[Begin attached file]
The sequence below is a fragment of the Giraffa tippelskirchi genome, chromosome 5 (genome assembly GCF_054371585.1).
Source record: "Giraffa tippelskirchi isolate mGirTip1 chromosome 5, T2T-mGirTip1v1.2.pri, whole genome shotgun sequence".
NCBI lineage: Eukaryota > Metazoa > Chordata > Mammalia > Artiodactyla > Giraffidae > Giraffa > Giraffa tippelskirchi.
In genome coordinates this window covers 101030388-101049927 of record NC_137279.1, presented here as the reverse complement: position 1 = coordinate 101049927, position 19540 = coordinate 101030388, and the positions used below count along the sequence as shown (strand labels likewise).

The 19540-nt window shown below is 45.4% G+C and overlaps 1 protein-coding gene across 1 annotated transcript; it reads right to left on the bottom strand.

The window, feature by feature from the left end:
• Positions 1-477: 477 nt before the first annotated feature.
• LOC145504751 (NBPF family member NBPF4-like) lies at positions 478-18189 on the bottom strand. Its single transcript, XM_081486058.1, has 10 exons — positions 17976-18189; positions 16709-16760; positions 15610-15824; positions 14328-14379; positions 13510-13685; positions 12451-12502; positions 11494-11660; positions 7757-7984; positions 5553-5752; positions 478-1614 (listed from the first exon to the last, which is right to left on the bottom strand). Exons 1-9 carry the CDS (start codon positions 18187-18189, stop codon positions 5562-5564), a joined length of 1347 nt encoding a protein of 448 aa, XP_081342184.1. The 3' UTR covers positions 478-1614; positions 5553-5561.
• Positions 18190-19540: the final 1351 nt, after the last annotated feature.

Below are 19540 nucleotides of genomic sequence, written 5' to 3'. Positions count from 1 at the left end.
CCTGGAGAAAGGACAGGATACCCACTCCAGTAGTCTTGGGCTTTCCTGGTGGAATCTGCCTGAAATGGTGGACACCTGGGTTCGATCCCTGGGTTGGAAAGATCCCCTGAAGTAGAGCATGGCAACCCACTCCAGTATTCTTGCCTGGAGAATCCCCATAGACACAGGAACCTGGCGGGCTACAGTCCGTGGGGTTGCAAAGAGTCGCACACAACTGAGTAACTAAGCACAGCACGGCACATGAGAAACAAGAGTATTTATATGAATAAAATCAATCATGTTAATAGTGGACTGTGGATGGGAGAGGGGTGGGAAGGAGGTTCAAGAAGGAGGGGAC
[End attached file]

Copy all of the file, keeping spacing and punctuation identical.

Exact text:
The sequence below is a fragment of the Giraffa tippelskirchi genome, chromosome 5 (genome assembly GCF_054371585.1).
Source record: "Giraffa tippelskirchi isolate mGirTip1 chromosome 5, T2T-mGirTip1v1.2.pri, whole genome shotgun sequence".
NCBI lineage: Eukaryota > Metazoa > Chordata > Mammalia > Artiodactyla > Giraffidae > Giraffa > Giraffa tippelskirchi.
In genome coordinates this window covers 101030388-101049927 of record NC_137279.1, presented here as the reverse complement: position 1 = coordinate 101049927, position 19540 = coordinate 101030388, and the positions used below count along the sequence as shown (strand labels likewise).

The 19540-nt window shown below is 45.4% G+C and overlaps 1 protein-coding gene across 1 annotated transcript; it reads right to left on the bottom strand.

The window, feature by feature from the left end:
• Positions 1-477: 477 nt before the first annotated feature.
• LOC145504751 (NBPF family member NBPF4-like) lies at positions 478-18189 on the bottom strand. Its single transcript, XM_081486058.1, has 10 exons — positions 17976-18189; positions 16709-16760; positions 15610-15824; positions 14328-14379; positions 13510-13685; positions 12451-12502; positions 11494-11660; positions 7757-7984; positions 5553-5752; positions 478-1614 (listed from the first exon to the last, which is right to left on the bottom strand). Exons 1-9 carry the CDS (start codon positions 18187-18189, stop codon positions 5562-5564), a joined length of 1347 nt encoding a protein of 448 aa, XP_081342184.1. The 3' UTR covers positions 478-1614; positions 5553-5561.
• Positions 18190-19540: the final 1351 nt, after the last annotated feature.

Below are 19540 nucleotides of genomic sequence, written 5' to 3'. Positions count from 1 at the left end.
CCTGGAGAAAGGACAGGATACCCACTCCAGTAGTCTTGGGCTTTCCTGGTGGAATCTGCCTGAAATGGTGGACACCTGGGTTCGATCCCTGGGTTGGAAAGATCCCCTGAAGTAGAGCATGGCAACCCACTCCAGTATTCTTGCCTGGAGAATCCCCATAGACACAGGAACCTGGCGGGCTACAGTCCGTGGGGTTGCAAAGAGTCGCACACAACTGAGTAACTAAGCACAGCACGGCACATGAGAAACAAGAGTATTTATATGAATAAAATCAATCATGTTAATAGTGGACTGTGGATGGGAGAGGGGTGGGAAGGAGGTTCAAGAAGGAGGGGAC